IT Policies

Five easy ways to eliminate those annoying help desk calls

Nearly all IT departments are overworked and understaffed right now. And in many organizations, no area is feeling the crunch more than the help desk. Here are some ways to reduce the volume of those help desk calls.

Nearly all IT departments are overworked and understaffed right now. And in many organizations, no area is feeling the crunch more than the help desk.

In fact, IT departments say their help desk staff is just slightly more than half the size it should be, according to a 2011 survey from Robert Half Technology. On average, the companies surveyed employed one held desk staffer for every 112 users. However, when asked what the ideal ratio would be, the average answer was 65 to 1.

To make things worse, those too-small staffs often spend a lot of time fielding calls that can be preventable, are frivolous or just downright annoying. That includes simple questions most computer users should be able to answer by now, as well as calls about personal technology the IT department has no responsibility over.

Fortunately, it's possible to reduce the volume of those help desk calls by increasing training, creating or tweaking policies, and taking other steps.

Here are some things IT departments can do to cut the volume of help desk calls:

1. Create a social help desk

One of the effects of the consumerization of IT and the growing BYOD trend is that more users are working with technology that they understand and enjoying tinkering with. Also, the ubiquity of smartphones and other advanced gadgets means many people are more comfortable with technology in general.

IT departments can use that to their advantage by creating a social help desk where users can answer each other's questions and offer advice to their peers. Many companies are having success by setting up support groups for users with personal smartphones - for example, IT can create a section of the company's intranet where iPhone users can post questions or collaborate on wiki documents.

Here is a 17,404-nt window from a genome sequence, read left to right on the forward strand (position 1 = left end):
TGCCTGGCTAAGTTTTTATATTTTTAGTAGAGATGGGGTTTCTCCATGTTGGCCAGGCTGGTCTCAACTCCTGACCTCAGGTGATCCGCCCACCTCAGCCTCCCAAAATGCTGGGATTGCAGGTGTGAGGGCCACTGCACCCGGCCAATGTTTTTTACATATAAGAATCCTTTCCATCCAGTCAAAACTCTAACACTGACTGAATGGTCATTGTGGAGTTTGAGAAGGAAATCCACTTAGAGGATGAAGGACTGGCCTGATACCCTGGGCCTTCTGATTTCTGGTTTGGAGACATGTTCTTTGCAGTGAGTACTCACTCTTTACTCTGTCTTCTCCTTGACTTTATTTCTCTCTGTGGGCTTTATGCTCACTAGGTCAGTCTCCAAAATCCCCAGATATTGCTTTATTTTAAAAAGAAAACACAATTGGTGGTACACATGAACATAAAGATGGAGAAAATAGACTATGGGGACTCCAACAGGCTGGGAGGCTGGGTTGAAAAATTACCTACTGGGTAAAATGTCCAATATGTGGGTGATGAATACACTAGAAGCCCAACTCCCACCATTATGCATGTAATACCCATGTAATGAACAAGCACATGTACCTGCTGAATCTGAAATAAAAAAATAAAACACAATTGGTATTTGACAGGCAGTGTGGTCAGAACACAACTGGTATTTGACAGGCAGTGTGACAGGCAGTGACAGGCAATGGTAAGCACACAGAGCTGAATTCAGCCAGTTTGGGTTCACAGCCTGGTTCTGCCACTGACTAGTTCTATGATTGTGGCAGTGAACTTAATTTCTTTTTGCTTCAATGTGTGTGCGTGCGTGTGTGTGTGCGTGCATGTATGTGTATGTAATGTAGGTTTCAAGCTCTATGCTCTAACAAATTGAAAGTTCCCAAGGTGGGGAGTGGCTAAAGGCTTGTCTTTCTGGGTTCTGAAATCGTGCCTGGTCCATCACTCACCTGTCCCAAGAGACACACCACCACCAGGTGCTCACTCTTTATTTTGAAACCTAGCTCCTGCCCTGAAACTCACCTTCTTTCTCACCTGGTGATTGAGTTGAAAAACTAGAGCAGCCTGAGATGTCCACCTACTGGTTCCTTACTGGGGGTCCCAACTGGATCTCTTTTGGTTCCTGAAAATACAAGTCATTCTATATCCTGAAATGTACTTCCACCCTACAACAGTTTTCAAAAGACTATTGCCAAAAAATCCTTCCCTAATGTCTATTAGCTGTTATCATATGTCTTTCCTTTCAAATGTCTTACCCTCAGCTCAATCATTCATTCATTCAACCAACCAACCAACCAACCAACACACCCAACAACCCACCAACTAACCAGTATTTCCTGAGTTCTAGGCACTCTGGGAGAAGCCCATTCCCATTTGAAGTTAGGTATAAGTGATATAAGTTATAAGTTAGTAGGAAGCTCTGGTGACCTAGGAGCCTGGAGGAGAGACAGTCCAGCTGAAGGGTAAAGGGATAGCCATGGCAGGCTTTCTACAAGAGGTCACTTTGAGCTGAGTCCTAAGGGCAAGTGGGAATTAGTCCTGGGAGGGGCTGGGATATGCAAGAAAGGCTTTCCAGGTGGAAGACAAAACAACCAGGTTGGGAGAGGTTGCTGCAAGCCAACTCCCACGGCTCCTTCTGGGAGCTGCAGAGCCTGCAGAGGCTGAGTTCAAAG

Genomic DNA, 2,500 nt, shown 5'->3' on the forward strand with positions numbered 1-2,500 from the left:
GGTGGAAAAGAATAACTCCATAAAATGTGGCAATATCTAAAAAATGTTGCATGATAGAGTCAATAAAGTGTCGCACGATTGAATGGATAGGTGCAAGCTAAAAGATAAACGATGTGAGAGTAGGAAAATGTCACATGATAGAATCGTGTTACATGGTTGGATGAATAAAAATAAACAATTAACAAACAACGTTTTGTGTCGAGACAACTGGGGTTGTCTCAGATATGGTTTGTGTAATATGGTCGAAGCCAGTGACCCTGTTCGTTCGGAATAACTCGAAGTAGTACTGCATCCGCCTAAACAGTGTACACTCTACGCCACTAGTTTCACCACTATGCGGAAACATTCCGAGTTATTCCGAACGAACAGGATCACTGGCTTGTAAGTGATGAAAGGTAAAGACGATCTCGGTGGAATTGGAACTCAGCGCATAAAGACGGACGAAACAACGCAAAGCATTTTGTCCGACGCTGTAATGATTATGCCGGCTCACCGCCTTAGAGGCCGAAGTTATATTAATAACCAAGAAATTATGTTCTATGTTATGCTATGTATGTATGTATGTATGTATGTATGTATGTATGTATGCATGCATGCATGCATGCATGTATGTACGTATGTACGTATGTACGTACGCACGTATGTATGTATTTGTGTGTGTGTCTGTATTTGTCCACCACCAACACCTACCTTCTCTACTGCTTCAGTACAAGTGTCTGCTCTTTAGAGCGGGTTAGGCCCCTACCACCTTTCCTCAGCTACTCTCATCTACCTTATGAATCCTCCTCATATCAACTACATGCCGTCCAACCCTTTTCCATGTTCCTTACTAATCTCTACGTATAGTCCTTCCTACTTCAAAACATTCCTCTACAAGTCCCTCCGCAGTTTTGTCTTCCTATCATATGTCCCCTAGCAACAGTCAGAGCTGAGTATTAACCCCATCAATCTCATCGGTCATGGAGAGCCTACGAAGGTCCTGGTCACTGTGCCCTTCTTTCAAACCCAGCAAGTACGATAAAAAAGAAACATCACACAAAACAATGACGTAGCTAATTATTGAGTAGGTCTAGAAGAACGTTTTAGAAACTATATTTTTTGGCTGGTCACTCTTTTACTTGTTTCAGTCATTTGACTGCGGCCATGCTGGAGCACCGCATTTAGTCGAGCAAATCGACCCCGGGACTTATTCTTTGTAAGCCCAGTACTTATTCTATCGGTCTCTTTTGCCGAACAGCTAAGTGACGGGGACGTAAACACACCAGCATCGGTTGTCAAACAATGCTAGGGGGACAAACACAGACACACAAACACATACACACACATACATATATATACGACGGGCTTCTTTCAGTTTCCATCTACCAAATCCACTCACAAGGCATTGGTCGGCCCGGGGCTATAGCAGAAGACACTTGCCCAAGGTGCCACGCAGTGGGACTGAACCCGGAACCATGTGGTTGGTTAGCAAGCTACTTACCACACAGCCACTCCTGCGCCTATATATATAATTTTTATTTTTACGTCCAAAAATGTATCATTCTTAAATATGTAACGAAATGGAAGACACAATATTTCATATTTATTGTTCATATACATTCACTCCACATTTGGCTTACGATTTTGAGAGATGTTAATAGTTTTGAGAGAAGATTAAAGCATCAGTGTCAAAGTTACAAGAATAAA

2. Have a help desk liaison in each department

Another benefit of users' increasing tech knowledge is that most or all of the departments in a company probably have at least one person with enough expertise to answer at least basic support questions. IT can recruit some of those people and have them act as an initial contact for when the rest of the department has tech problems.

IT can seek out volunteers for that role, and will often find some people who are more than willing to help. That can greatly reduce the number of basic questions that come through and give IT staff more time to deal with serious issues.

3. Write policies on what calls are accepted

Users often turn to the help desk for help with their own technology equipment - and that's becoming even more common now that the line between personal and work devices is blurring. In some cases, that's not a problem - many help desk staffers are more than happy to offer advice to help out their co-workers.

But in other organizations, things might spiral out of control and the help desk could be constantly fielding calls to fix personal issues. If that happens, it's time to make a policy about what calls the help desk will answer and make sure the rules are communicated to all users.

4. Educate users - and follow up

Help desks often have to answer a distressing amount of calls from not so tech-savvy users who have basic questions about Office applications or other common software. Many organizations attempt to limit those calls by offering basic computer training for users who need it - but often, they don't do enough to follow up and make sure the education is having the desired effect.

Offering training sessions on a regular basis can help, but IT departments should also make sure they're providing users with adequate reference materials so they can answer questions on their own. That can include print-outs, or an easy-to-navigate self-service IT support website. Staffers can also use calls as an opportunity to remind users about the tools that are available.

5. Let users know a problem has been reported